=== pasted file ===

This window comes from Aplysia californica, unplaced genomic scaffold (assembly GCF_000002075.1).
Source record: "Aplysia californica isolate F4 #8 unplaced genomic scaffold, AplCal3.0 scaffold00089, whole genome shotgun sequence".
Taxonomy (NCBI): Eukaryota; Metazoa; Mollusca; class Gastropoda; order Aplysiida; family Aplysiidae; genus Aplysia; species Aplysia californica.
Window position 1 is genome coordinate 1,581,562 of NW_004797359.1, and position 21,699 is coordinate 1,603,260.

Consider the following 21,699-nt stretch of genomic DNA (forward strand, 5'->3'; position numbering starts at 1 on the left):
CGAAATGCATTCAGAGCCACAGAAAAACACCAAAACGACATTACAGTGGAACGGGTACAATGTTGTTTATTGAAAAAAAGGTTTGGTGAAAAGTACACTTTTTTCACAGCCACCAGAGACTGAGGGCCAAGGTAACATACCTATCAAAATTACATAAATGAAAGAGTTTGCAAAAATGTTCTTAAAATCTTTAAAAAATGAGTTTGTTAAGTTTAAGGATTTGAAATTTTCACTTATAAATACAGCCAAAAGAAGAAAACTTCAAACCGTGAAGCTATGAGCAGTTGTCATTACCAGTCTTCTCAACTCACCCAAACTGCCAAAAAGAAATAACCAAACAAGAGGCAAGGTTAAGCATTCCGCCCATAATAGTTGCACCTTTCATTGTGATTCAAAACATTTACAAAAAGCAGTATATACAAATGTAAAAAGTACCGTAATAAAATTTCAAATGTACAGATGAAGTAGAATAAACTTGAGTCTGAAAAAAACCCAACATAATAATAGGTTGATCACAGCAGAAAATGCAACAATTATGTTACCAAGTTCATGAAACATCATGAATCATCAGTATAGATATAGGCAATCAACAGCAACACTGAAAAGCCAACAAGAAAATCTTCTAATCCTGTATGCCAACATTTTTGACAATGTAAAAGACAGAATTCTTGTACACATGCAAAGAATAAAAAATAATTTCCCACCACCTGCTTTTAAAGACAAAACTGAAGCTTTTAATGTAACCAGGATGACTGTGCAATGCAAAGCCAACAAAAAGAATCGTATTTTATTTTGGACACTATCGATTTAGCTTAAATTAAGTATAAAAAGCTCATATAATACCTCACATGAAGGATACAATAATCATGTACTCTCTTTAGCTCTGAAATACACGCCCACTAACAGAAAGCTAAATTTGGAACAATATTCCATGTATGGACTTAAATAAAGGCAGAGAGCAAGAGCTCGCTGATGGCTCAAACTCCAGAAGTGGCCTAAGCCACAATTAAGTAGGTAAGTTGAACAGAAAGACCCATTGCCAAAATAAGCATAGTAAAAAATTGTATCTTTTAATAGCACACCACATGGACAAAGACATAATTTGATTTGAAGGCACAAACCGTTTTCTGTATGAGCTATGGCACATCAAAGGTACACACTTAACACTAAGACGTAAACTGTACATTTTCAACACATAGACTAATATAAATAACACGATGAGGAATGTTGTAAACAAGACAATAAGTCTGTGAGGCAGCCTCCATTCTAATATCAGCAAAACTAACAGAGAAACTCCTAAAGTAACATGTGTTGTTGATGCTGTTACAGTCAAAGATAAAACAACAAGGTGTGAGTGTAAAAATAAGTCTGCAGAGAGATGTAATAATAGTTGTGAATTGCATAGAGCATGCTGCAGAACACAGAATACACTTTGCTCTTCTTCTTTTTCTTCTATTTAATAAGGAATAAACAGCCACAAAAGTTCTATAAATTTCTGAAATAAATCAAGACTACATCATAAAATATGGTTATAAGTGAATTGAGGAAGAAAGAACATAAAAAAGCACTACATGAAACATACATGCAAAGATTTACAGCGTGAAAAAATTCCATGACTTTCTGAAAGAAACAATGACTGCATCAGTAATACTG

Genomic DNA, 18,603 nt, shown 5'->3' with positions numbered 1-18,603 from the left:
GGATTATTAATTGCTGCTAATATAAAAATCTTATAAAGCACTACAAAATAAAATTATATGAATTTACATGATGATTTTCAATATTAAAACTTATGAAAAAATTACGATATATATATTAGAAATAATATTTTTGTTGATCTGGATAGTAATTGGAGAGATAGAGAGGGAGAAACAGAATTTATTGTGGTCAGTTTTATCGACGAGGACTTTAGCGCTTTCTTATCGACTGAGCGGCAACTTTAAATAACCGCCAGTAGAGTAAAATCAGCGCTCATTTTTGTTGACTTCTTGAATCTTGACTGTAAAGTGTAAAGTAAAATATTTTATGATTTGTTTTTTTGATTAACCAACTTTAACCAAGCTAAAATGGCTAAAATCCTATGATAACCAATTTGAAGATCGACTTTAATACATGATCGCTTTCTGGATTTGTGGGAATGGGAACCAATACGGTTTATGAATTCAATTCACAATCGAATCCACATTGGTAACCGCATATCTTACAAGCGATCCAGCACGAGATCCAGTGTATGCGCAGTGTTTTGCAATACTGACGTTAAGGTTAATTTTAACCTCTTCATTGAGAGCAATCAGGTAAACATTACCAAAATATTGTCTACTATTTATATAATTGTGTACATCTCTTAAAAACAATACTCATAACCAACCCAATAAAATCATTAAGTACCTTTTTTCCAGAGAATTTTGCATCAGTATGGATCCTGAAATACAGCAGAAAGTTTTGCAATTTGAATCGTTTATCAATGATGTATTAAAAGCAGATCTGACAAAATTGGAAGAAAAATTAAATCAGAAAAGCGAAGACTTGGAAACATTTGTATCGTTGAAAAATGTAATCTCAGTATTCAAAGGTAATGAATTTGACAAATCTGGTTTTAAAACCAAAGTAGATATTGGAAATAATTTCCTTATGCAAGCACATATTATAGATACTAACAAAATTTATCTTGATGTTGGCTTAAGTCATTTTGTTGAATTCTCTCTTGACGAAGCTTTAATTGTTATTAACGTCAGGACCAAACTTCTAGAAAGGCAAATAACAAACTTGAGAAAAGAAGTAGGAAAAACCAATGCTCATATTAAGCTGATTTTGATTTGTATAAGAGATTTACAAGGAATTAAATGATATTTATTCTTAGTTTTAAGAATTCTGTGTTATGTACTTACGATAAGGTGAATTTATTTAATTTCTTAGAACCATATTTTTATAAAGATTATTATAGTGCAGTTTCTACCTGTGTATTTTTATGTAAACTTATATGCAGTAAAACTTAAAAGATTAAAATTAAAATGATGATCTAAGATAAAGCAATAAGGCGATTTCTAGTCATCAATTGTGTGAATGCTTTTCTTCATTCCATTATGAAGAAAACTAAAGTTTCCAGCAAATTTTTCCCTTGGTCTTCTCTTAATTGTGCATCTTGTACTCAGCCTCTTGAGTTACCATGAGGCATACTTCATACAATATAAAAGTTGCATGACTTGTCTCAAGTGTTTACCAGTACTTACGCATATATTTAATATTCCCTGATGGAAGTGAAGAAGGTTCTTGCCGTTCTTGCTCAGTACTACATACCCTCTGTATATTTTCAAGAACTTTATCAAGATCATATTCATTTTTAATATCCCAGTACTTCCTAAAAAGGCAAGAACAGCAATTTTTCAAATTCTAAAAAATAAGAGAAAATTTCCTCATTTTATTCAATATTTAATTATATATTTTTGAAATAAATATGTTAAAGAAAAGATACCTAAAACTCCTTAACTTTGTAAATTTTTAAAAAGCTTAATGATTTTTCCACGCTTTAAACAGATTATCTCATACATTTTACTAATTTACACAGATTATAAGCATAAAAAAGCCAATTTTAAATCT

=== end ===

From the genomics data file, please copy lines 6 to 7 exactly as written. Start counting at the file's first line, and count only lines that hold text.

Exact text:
CGAAATGCATTCAGAGCCACAGAAAAACACCAAAACGACATTACAGTGGAACGGGTACAATGTTGTTTATTGAAAAAAAGGTTTGGTGAAAAGTACACTTTTTTCACAGCCACCAGAGACTGAGGGCCAAGGTAACATACCTATCAAAATTACATAAATGAAAGAGTTTGCAAAAATGTTCTTAAAATCTTTAAAAAATGAGTTTGTTAAGTTTAAGGATTTGAAATTTTCACTTATAAATACAGCCAAAAGAAGAAAACTTCAAACCGTGAAGCTATGAGCAGTTGTCATTACCAGTCTTCTCAACTCACCCAAACTGCCAAAAAGAAATAACCAAACAAGAGGCAAGGTTAAGCATTCCGCCCATAATAGTTGCACCTTTCATTGTGATTCAAAACATTTACAAAAAGCAGTATATACAAATGTAAAAAGTACCGTAATAAAATTTCAAATGTACAGATGAAGTAGAATAAACTTGAGTCTGAAAAAAACCCAACATAATAATAGGTTGATCACAGCAGAAAATGCAACAATTATGTTACCAAGTTCATGAAACATCATGAATCATCAGTATAGATATAGGCAATCAACAGCAACACTGAAAAGCCAACAAGAAAATCTTCTAATCCTGTATGCCAACATTTTTGACAATGTAAAAGACAGAATTCTTGTACACATGCAAAGAATAAAAAATAATTTCCCACCACCTGCTTTTAAAGACAAAACTGAAGCTTTTAATGTAACCAGGATGACTGTGCAATGCAAAGCCAACAAAAAGAATCGTATTTTATTTTGGACACTATCGATTTAGCTTAAATTAAGTATAAAAAGCTCATATAATACCTCACATGAAGGATACAATAATCATGTACTCTCTTTAGCTCTGAAATACACGCCCACTAACAGAAAGCTAAATTTGGAACAATATTCCATGTATGGACTTAAATAAAGGCAGAGAGCAAGAGCTCGCTGATGGCTCAAACTCCAGAAGTGGCCTAAGCCACAATTAAGTAGGTAAGTTGAACAGAAAGACCCATTGCCAAAATAAGCATAGTAAAAAATTGTATCTTTTAATAGCACACCACATGGACAAAGACATAATTTGATTTGAAGGCACAAACCGTTTTCTGTATGAGCTATGGCACATCAAAGGTACACACTTAACACTAAGACGTAAACTGTACATTTTCAACACATAGACTAATATAAATAACACGATGAGGAATGTTGTAAACAAGACAATAAGTCTGTGAGGCAGCCTCCATTCTAATATCAGCAAAACTAACAGAGAAACTCCTAAAGTAACATGTGTTGTTGATGCTGTTACAGTCAAAGATAAAACAACAAGGTGTGAGTGTAAAAATAAGTCTGCAGAGAGATGTAATAATAGTTGTGAATTGCATAGAGCATGCTGCAGAACACAGAATACACTTTGCTCTTCTTCTTTTTCTTCTATTTAATAAGGAATAAACAGCCACAAAAGTTCTATAAATTTCTGAAATAAATCAAGACTACATCATAAAATATGGTTATAAGTGAATTGAGGAAGAAAGAACATAAAAAAGCACTACATGAAACATACATGCAAAGATTTACAGCGTGAAAAAATTCCATGACTTTCTGAAAGAAACAATGACTGCATCAGTAATACTG

Genomic DNA, 18,603 nt, shown 5'->3' with positions numbered 1-18,603 from the left: